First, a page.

Sipping to the Good Life
Art: Jessica Keiko Mitsumasu ©
In my early twenties, I owned a simple espresso maker. Each morning I would fill the portafilter with fine coffee grounds, tamp it meticulously, then lock it into the machine. Moments later I’d hear the familiar rumble anticipating a rich aroma and trickle of black gold. Every few days this ritual was accompanied by the high-pitched squeal of the steam wand frothing milk for a latte. Those were fine mornings. They did not last.
Before long, the inconvenience turned me off. Wiping down the machine, cleaning out the filter, and most of all washing the steam wand head—hence the "every few days" for frothed milk. As a young twenty-something, I envisioned life in more convenient terms. While I enjoyed my morning espresso, the desire for efficiency overcame the desire for delight. When I moved across the country, I didn't bring my DeLonghi with me. It found a home with my brother.
When I moved back to Toronto, the maker had long been forgotten. A couple children later and several months into the pandemic, I bought a Nespresso machine. Partly it was the sale that caught my eye—and I know they try to get you with the low price so you keep buying their pods—but I liked the idea of having espressos again.
The experience is different. Pop in the pod, press a button, out comes the good stuff. I save time in both the production and cleanup process. Why then, when my brother returned my old espresso maker, did I feel the need to clean it out and give it another shot?
One Espresso, Two Worlds
Let's set aside taste quality for the moment—and this is no small aside since the case for one or the other could be made on taste alone—and consider the experience.
I mentioned my additional children because if anything, the demand for time-saving devices is at an all-time high. Parents of young children know the chaos that is the morning routine. In my home, one parent manages the bedroom/washroom space while the other the kitchen. We’ve developed a rhythm out of necessity.
But being a parent has also shaped the way I engage the world. Children are not convenient. They demand time and energy, sometimes in the most frustrating ways possible—why do I need to mediate a dispute over who has the yellow or orange cup? But this long haul that is parenting changes you. Life, which once centered around me and my priorities, grows outward. Again, love takes time. Me getting my tasks done is no longer the only concern.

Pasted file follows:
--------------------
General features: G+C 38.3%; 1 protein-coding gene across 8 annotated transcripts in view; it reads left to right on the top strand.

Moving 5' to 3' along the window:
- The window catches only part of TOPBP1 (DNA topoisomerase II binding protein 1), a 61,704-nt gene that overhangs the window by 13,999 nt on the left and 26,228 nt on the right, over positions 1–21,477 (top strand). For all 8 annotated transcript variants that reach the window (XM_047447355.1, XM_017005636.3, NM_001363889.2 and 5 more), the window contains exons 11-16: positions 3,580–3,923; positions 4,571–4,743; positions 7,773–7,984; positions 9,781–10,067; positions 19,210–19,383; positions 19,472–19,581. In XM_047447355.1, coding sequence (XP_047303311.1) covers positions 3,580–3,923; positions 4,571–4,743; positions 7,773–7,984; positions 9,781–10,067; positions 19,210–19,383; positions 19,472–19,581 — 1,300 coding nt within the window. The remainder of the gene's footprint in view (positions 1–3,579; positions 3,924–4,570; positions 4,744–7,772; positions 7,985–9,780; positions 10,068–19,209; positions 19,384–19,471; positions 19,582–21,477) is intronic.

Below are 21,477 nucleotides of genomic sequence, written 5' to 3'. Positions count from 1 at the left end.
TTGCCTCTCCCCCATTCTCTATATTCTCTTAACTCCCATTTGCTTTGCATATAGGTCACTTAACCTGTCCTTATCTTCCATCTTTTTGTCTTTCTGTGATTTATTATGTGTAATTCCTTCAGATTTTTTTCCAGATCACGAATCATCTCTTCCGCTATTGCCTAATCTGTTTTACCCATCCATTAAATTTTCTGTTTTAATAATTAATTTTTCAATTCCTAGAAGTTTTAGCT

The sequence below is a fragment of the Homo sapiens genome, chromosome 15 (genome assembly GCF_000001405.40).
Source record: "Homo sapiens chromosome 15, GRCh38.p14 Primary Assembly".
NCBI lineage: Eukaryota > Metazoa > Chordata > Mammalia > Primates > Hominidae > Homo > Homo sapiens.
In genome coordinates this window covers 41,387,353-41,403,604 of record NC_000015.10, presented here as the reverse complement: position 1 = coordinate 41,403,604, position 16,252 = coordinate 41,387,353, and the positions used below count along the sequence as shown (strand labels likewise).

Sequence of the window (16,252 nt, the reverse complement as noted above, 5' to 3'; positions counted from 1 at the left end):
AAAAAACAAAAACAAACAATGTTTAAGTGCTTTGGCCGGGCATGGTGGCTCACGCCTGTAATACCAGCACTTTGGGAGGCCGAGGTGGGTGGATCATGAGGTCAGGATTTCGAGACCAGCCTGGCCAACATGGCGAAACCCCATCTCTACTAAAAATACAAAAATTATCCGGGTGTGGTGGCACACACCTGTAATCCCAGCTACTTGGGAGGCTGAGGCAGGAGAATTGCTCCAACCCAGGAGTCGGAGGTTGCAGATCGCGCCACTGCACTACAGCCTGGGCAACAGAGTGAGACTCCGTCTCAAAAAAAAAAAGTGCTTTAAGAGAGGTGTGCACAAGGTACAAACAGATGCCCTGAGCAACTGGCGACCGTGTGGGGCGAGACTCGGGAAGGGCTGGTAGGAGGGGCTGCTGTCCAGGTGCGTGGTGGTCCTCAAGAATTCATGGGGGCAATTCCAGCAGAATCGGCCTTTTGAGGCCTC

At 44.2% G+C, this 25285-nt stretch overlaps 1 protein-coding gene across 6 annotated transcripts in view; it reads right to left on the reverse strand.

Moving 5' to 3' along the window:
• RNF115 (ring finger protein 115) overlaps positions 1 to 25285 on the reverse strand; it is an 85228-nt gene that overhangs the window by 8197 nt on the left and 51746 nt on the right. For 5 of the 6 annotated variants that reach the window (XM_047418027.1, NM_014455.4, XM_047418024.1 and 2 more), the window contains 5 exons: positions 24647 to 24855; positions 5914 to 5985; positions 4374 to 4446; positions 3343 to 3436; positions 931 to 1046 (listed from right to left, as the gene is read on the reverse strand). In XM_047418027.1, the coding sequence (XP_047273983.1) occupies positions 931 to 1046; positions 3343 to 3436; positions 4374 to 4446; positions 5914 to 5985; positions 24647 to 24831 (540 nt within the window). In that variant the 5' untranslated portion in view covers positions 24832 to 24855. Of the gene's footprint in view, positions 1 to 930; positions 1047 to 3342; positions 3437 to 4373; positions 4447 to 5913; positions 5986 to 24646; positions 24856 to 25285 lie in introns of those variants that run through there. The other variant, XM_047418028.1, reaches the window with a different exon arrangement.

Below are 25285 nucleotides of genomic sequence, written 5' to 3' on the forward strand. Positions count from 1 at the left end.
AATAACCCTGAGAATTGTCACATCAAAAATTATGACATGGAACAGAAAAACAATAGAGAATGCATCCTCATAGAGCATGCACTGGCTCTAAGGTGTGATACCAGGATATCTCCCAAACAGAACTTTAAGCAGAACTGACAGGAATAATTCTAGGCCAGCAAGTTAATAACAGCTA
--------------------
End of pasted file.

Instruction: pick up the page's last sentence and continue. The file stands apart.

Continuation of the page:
This translates into the espresso making process. My impatience has been tempered. Where I once convinced myself that the few minutes I saved using a Nespresso machine would go to productive activity—although in reality it might go to mindlessly scrolling a newsfeed—I now enjoy the process itself. Rather than passively receive, I actively create. The maker reminds me that I also make. I appreciate not only what it means to produce culture but to be an aesthetic creature.
Tell my twenty-year old self that and I would have laughed. I would’ve streamlined any process to make time for things that really mattered. But of course, what we see as mattering evolves. Age is an insightful instructor.
There has also been an unexpected blessing with the espresso maker. My eldest daughter is also involved in the brewing process. Where she might have helped me insert a pod with the Nespresso, she now helps me tamp the coffee, identify when the maker's green light tells me it's ready to go, and even watches with me as the espresso begins to flow. We create and appreciate together. Shared pleasures of the mundane are part of what make our lives textured. Somehow it makes the espresso taste a little better.
A Hierarchy of Goods
Of course, efficiency is still a good thing. Anyone that has stood in line at any ministry of transportation office knows exactly what I mean. Zootopia’s Flash the Sloth brings the point home. This is no less true of the kitchen. There are few times I'd advocate handwashing dishes over a dishwasher, not least because these machines are so good now that they can save not only time but water.
But efficiency is not the only thing that matters. Indeed, when efficiency becomes all-encompassing, it changes the very experience of the coffee from pleasure to caffeine hit. Efficiency, like any other value, must be rightly ordered in a hierarchy of goods. Even the emphasis on aesthetics must similarly be tempered by the importance of being punctual—and awake—for work.
So now I have both machines. I don't doubt that on occasion, the quick espresso is what I need, or at least want. There are also other matters to consider. I haven't sorted out the implications of simplifying my possessions while also living in tighter Toronto quarters. I imagine over time one will win out. But a part of me hopes it will be the DeLonghi.